Simkin’s Dormitory Part II Reply

Over at the Lounge we are having a good discussion on the role of history and remedial acts.   Tom Russell, the author of the article that revealed the Klan affiliation of the Simkins Dormitory namesake, has chimed in with some thoughtful comments.  (Tom may stop by the Table as well to offer his thoughts more fully).  For now, allow me to provide Tom’s comments to Al Brophy’s latest post here, as well as my response.

Tom said:

Let me say briefly, though, if UT stops honoring Prof. Simkins by taking his name off the dormitory, plenty of opportunities to discuss race, history, and law will remain on UT’s campus. For starters, a portrait of Simkins hangs in the law library; I’m fine with that. There is Painter Hall and the Sweatt Campus. There’s a statues of Gen. Robert E. Lee and Pres. Jefferson Davis; buildings named after confederate soldiers; the Darrell Royal stadium, and a host of other monuments, none of which I think should be removed or renamed.

On the flip side, there’s also no reason to believe that The University of Texas would in fact turn Simkins Hall into the history lesson that it might be. The history of the university’s administration suggests the opposite.

Finally, I do not believe that those who are harmed or insulted by Simkins’s undeserved honor in having his name on the building should have to continue to experience insult or injury in order to provide a possible history lesson to whomever is subjected to a plaque, lecture, or website post. I’m looking for the right metaphor to describe this–something along the lines of “We won’t set your broken arm because it’s a good teaching opportunity.”

I have posted the following response to Tom’s very good points:

Allow me to offer a brief interjection. First, let me say that your logic is thoughtful and I don’t want to sound like my disagreement is in anyway critical of the importance of the work you are doing in this area. I also agree with you that we have to be very careful not to cause further insult to those populations that are offended (and should be offended) by this vile representation of an awful past.

With that said, however, let me push back on a couple of points. I think it matters greatly to distinguish between opportunities to talk about race and the methods that we use to talk about race. In my mind, this is not just an opportunity to talk about race relations. I agree that there are many opportunities to do so in a variety of contexts. Rather, this is whether we are going to faithfully represent our past as we have those discussions. Let me key in in on two comments.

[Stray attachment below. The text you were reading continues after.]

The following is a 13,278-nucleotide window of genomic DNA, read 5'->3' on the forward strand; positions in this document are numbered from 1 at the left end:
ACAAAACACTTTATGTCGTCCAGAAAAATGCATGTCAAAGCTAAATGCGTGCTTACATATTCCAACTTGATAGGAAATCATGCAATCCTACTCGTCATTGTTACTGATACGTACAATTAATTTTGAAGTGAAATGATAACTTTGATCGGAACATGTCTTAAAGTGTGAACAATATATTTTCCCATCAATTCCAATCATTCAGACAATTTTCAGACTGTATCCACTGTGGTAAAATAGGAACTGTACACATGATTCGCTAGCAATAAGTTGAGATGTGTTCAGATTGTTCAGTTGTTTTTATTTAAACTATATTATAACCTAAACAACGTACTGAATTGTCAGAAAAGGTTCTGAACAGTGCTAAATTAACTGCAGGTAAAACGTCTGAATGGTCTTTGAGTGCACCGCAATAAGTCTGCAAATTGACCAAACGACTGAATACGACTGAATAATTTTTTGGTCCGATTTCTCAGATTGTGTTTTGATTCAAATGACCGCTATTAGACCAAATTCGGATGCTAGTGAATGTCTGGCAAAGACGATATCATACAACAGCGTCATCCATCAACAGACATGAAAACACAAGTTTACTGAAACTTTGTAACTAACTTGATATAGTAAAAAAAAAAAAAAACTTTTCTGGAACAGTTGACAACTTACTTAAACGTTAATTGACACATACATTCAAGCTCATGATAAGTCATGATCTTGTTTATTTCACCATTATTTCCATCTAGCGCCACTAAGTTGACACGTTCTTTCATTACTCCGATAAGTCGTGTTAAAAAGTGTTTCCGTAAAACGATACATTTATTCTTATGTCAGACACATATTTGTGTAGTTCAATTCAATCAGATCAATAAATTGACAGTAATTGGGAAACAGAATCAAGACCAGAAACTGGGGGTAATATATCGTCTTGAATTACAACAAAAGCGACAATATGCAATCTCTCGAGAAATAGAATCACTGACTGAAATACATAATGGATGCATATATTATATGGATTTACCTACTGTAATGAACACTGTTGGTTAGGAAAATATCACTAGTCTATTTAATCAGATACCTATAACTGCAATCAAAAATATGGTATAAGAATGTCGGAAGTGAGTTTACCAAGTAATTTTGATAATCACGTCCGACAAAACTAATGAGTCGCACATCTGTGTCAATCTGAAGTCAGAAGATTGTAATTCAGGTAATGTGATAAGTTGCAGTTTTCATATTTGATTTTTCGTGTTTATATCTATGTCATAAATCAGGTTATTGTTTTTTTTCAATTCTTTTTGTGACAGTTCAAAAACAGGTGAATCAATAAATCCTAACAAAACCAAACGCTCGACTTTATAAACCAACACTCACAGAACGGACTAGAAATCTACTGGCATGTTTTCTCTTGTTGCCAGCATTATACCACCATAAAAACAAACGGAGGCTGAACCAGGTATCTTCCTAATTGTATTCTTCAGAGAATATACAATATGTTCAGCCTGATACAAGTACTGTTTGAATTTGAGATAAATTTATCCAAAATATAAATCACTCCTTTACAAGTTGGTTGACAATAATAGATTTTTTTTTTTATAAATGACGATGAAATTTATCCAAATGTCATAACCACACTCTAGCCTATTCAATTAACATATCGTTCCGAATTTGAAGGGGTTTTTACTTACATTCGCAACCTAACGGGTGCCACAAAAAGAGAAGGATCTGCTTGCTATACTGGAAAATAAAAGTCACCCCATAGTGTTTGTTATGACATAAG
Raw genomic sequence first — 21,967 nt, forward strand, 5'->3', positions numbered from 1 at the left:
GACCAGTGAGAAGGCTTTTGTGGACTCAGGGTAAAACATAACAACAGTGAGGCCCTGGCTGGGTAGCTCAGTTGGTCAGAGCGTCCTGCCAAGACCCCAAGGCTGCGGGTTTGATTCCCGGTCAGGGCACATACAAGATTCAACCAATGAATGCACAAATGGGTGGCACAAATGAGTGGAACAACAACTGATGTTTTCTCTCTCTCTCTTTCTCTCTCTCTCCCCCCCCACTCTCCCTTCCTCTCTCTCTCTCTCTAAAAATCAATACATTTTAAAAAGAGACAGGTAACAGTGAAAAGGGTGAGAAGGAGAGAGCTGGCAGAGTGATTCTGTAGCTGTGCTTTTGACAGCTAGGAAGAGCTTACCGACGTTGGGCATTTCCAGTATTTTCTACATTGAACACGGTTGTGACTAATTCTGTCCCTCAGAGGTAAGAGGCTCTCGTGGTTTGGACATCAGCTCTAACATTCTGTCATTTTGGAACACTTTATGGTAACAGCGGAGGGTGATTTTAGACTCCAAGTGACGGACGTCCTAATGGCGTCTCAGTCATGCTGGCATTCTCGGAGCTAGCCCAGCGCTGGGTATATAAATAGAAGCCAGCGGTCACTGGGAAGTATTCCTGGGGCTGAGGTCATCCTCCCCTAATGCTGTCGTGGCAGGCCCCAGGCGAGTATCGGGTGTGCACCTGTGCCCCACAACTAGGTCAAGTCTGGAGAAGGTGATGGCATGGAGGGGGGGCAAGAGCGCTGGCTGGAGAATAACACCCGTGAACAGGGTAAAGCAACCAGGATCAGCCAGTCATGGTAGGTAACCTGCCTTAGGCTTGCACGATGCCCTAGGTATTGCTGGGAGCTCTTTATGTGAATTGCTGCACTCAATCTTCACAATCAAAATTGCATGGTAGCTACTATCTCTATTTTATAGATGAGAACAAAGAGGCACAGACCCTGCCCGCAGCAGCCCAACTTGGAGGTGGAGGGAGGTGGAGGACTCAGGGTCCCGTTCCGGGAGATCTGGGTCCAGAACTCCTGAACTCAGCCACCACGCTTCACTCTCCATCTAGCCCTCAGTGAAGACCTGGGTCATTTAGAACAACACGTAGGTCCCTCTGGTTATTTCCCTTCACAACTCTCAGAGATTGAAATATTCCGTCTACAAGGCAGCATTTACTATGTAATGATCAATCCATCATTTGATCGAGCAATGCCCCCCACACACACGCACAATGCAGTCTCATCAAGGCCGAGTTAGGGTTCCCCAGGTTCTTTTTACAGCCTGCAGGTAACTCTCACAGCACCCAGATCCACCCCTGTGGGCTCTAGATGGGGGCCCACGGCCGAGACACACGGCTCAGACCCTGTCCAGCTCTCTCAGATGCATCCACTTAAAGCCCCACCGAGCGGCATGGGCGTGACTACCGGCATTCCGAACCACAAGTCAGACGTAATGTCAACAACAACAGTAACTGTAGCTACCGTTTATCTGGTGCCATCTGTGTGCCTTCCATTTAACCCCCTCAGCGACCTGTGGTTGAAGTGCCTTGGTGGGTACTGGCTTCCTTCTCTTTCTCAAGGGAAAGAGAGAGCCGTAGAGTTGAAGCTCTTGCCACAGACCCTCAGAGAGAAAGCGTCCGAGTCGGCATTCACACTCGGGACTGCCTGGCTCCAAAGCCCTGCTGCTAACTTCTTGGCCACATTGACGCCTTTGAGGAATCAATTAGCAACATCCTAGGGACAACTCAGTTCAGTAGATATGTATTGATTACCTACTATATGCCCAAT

First, I don’t think the metaphor of a setting a broken leg is not quite correct in this case. Legs can be fixed and show virtually no signs that there was ever a problem. I also worry that the analogy suggests that we may try to fix something. If we are trying to fix the past, then I have real reservations for all of the reasons described in the first post. I think the better metaphor is the environment. Like so many of our actions in the environment, we do things that cause harmful effects, that cannot be undone. However, what we can do is begin to live more responsibly with what we have. This can have a powerful effect. In some ways, it can rehabilitate the environment. In the same way, we cannot undo the Simkin’s name on a building. It has been done. But we can begin to live more responsibly with it by having frank discussions about its impact, and adding to its vile nature something that better represents our normative view of the world.

Second, if the University of Texas is not inclined to deal responsibly with its past as suggested, isn’t it just as important to maintain the building’s name as a reminder that we have not come as far as we think we have? It seems to me that we often remove uncomfortable things from sight, when they remain just as powerfully present as they did before we covered them up. Changing the landscape rarely changes the actual environment. Perhaps the building’s name serves a purpose of reminding us of how far we still have to go, rather than allowing the name’s removal to fool us in believing that we have actually come pretty far.

This is a very thoughtful discussion in which the relevance of the historical narrative has meaning for our everyday interactions.  Your comments are welcome.  Come join the discussion, either here or at the Lounge.

Don’t take that Name off the Building 4